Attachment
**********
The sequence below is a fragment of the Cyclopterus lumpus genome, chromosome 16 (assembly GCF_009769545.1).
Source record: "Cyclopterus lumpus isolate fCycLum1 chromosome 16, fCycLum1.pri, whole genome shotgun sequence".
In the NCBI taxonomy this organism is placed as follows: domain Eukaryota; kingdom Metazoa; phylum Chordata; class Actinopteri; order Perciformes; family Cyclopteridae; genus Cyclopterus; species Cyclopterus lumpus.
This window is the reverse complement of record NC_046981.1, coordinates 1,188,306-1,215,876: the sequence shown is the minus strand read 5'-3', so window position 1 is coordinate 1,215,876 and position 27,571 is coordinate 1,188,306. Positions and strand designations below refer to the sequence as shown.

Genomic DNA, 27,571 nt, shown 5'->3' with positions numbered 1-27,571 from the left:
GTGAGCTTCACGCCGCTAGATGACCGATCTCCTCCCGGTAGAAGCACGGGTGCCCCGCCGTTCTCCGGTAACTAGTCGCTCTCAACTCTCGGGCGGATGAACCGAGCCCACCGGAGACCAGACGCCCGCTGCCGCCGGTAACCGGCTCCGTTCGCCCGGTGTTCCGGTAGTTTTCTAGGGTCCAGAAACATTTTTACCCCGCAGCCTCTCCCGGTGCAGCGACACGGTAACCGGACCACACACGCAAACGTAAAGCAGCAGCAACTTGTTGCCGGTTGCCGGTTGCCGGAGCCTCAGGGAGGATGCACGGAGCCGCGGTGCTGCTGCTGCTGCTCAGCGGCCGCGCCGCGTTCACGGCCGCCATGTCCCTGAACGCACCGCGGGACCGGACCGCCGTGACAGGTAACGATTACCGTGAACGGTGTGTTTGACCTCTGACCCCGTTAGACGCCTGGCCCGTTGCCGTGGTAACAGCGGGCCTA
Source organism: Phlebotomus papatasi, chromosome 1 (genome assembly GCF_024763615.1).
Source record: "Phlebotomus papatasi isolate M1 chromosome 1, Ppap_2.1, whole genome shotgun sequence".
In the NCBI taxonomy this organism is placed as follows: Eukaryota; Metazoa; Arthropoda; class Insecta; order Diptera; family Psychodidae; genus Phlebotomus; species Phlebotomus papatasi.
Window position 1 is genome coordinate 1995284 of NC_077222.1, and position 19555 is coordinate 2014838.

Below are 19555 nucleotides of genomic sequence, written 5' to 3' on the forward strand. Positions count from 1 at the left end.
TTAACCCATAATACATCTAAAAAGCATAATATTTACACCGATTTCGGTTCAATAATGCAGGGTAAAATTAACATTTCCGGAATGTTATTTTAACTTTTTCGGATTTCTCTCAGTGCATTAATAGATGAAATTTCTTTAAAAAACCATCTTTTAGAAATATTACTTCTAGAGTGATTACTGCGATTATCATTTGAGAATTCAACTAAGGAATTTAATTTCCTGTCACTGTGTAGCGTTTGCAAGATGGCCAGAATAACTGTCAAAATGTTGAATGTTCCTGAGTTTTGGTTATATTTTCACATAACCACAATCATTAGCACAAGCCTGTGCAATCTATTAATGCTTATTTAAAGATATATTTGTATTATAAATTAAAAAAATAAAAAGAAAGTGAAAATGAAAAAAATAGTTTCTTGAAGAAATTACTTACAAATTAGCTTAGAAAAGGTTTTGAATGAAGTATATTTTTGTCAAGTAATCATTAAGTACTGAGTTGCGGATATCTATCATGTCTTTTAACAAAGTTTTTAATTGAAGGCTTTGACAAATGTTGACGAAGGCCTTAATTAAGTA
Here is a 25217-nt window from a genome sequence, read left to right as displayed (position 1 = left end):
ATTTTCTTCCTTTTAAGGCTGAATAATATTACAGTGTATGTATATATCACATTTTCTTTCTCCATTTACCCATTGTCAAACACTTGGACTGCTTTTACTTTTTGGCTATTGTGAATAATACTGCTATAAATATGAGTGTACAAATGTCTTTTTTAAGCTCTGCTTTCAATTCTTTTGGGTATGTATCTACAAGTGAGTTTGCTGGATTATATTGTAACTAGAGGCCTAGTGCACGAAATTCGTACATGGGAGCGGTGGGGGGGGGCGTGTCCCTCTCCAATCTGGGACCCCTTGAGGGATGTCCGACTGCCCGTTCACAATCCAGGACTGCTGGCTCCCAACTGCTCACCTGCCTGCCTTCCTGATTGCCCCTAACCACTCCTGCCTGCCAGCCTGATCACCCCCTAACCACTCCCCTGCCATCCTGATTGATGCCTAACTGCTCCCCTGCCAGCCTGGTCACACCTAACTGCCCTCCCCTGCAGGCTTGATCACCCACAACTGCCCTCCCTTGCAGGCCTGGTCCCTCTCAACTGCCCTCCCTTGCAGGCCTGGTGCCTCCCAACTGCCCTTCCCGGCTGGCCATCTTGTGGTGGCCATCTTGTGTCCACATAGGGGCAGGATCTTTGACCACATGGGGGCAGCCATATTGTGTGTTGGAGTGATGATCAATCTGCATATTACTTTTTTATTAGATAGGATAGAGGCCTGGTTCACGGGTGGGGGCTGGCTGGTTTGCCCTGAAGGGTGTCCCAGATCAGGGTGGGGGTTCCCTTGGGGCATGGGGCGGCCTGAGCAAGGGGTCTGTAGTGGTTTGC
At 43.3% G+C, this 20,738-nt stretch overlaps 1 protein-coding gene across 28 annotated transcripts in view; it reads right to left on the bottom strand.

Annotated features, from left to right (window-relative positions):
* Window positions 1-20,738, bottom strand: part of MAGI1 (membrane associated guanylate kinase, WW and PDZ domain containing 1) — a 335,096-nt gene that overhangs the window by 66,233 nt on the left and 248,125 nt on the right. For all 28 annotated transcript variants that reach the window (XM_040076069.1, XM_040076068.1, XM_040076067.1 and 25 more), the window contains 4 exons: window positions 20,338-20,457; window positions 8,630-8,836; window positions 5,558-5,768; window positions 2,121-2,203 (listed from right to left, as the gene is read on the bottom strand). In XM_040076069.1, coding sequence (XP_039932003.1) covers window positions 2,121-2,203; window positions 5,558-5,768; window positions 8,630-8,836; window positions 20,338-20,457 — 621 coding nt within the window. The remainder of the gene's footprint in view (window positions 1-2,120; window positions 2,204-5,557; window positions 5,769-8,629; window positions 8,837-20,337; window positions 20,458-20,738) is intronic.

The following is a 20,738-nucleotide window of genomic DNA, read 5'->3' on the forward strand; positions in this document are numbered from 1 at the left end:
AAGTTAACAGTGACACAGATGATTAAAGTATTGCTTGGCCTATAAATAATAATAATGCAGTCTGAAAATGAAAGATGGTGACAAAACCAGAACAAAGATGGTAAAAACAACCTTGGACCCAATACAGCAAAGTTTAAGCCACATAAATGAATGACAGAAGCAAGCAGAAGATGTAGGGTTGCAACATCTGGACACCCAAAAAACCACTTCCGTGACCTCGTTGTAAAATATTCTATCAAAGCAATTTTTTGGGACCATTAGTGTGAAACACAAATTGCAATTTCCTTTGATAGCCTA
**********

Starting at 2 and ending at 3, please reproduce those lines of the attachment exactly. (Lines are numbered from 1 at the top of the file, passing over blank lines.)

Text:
Source record: "Cyclopterus lumpus isolate fCycLum1 chromosome 16, fCycLum1.pri, whole genome shotgun sequence".
In the NCBI taxonomy this organism is placed as follows: domain Eukaryota; kingdom Metazoa; phylum Chordata; class Actinopteri; order Perciformes; family Cyclopteridae; genus Cyclopterus; species Cyclopterus lumpus.